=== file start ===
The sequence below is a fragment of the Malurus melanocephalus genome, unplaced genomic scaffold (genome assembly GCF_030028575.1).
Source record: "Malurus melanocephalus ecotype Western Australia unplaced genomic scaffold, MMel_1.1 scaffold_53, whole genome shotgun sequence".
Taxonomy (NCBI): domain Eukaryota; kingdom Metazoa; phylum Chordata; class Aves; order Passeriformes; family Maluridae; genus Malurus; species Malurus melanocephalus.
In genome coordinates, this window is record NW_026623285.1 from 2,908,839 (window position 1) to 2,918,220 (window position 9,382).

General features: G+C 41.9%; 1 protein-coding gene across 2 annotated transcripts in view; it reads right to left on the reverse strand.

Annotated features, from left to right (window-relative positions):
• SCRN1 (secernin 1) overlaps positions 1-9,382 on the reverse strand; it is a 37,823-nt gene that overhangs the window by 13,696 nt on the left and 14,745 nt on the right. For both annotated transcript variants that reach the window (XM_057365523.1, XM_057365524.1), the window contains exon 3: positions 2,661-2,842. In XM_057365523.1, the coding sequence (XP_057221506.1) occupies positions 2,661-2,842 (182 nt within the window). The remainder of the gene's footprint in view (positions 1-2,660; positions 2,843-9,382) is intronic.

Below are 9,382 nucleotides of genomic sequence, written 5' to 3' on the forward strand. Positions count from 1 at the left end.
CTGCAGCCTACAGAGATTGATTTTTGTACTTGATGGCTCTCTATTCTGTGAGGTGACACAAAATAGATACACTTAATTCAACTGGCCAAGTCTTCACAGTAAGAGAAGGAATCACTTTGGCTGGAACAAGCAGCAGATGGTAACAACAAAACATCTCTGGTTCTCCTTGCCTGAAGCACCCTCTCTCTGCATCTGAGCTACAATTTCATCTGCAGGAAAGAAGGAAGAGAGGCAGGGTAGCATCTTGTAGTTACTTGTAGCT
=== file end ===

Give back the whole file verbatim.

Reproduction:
The sequence below is a fragment of the Malurus melanocephalus genome, unplaced genomic scaffold (genome assembly GCF_030028575.1).
Source record: "Malurus melanocephalus ecotype Western Australia unplaced genomic scaffold, MMel_1.1 scaffold_53, whole genome shotgun sequence".
Taxonomy (NCBI): domain Eukaryota; kingdom Metazoa; phylum Chordata; class Aves; order Passeriformes; family Maluridae; genus Malurus; species Malurus melanocephalus.
In genome coordinates, this window is record NW_026623285.1 from 2,908,839 (window position 1) to 2,918,220 (window position 9,382).

General features: G+C 41.9%; 1 protein-coding gene across 2 annotated transcripts in view; it reads right to left on the reverse strand.

Annotated features, from left to right (window-relative positions):
• SCRN1 (secernin 1) overlaps positions 1-9,382 on the reverse strand; it is a 37,823-nt gene that overhangs the window by 13,696 nt on the left and 14,745 nt on the right. For both annotated transcript variants that reach the window (XM_057365523.1, XM_057365524.1), the window contains exon 3: positions 2,661-2,842. In XM_057365523.1, the coding sequence (XP_057221506.1) occupies positions 2,661-2,842 (182 nt within the window). The remainder of the gene's footprint in view (positions 1-2,660; positions 2,843-9,382) is intronic.

Below are 9,382 nucleotides of genomic sequence, written 5' to 3' on the forward strand. Positions count from 1 at the left end.
CTGCAGCCTACAGAGATTGATTTTTGTACTTGATGGCTCTCTATTCTGTGAGGTGACACAAAATAGATACACTTAATTCAACTGGCCAAGTCTTCACAGTAAGAGAAGGAATCACTTTGGCTGGAACAAGCAGCAGATGGTAACAACAAAACATCTCTGGTTCTCCTTGCCTGAAGCACCCTCTCTCTGCATCTGAGCTACAATTTCATCTGCAGGAAAGAAGGAAGAGAGGCAGGGTAGCATCTTGTAGTTACTTGTAGCT